APN should be detected early to reduce the risk of developing acquired renal scarring [6]. Acquired renal scarring generally develops in 10%–30% of children with first episode of APN, and its incidence increases exponentially as the number of APN recurrences increases [6]. The renal outcome of children with acquired renal scarring is not clearly known [7]. However, if more than half of the normal glomeruli in the renal parenchyma are damaged and cause acquired renal scarring due to recurrent APN, chronic kidney disease (CKD) will develop. Therefore, APN that recurs many times leads to renal scarring and CKD. In young children, particularly those under 24 months of age who have a high incidence rate of APN due to an immunocompromised state as well as a lack of a defense mechanism, are too young to develop CKD caused by recurrent APN. Therefore, it is reasonable that the main targets of UTI imaging studies in young children are the presence of congenital scarring (or hypoplastic kidney) and the recurrence of APN, not the presence of vesicoureteral reflux (VUR).
It is well known that congenital hypoplastic kidney is the most common cause of CKD in children [8]. Therefore, the early detection of congenital hypoplastic kidney or congenital renal scarring is considered the most important factor in the management or monitoring of young children with APN.

Urinalysis is the most important tool in the diagnosis of APN

Abnormal urinalysis and high fever (≥38°C) are the most important factors in the diagnosis of APN. Children with APN showing normal urinalysis findings are rare, particularly young children less than 24 months of age because they have no bladder symptoms that can lead to false negative urinalysis results.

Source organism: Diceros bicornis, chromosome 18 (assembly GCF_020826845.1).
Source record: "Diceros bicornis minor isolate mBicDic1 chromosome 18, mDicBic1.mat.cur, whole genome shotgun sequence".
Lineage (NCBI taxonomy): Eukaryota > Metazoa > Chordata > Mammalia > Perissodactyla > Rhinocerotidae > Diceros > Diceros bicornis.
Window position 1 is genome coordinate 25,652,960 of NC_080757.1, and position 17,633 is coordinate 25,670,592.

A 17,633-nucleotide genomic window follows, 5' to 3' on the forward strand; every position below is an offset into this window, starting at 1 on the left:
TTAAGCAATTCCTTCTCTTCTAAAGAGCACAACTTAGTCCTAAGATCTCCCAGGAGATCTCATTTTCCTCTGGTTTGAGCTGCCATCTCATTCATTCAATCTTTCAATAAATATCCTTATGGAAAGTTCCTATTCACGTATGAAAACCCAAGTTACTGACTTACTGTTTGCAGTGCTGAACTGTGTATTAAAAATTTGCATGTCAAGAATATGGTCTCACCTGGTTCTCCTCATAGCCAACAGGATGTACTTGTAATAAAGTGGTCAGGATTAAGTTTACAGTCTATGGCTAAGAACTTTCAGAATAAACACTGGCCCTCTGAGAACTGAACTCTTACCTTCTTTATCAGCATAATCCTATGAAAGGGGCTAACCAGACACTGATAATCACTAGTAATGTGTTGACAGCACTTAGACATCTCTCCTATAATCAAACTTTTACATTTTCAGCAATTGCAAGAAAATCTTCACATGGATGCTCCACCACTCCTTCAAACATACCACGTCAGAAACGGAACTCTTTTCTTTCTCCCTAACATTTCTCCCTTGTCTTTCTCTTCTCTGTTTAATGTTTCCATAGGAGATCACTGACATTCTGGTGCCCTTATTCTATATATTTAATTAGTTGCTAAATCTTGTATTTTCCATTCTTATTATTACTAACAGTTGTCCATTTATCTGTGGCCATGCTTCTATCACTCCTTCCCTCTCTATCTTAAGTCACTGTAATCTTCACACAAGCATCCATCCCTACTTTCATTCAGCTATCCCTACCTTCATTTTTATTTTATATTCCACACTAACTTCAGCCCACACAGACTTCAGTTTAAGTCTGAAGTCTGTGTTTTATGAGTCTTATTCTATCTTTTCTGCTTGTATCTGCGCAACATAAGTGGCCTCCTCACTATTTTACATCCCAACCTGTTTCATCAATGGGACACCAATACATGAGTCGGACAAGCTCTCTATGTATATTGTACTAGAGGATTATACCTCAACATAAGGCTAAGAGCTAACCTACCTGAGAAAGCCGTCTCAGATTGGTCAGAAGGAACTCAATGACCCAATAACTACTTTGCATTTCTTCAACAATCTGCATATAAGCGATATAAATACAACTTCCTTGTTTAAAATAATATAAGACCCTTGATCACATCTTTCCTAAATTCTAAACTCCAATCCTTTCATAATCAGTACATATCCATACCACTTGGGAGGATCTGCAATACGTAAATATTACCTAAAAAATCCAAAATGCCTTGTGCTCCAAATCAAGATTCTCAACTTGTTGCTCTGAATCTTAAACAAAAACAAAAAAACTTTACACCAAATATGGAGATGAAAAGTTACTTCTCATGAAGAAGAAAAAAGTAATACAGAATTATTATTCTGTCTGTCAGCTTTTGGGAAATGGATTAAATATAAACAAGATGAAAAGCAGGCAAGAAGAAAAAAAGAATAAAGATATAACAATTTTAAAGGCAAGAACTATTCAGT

A urinalysis is conducted using a urine dipstick test and a urine microscopic exam. In the urine microscopic exam, pyuria (white blood cells [WBCs] ≥ 5 per high-power field) is necessary for the initial diagnosis of APN. Leukocyte esterase (LE) on a urine dipstick test is typically positive in children with pyuria. Only the LE-positive finding on urinalysis is often false positive, meaning it is not due to UTI. The authors named it the “full house” sign of UTI on urinalysis that reveals positive findings on all of the following: occult blood, protein, nitrite, and LE on a dipstick test as well as WBC and red blood cells on a microscopic exam. Alongside pyuria and LE positivity, more than one of those full house signs strongly suggests UTI.
In uncircumcised males less than 24 months of age, only pyuria and LE positivity strongly suggest UTI; in females of the same age or circumcised males, those 2 positive findings are suggestive of aseptic pyuria like vaginitis, balanitis, or a viral infection. This is because both uncircumcised males and those less than 24 months of age have high risk factors of UTI.
However, positive urinalysis findings and positive urine culture results cannot be used to discriminate APN among children with fUTI.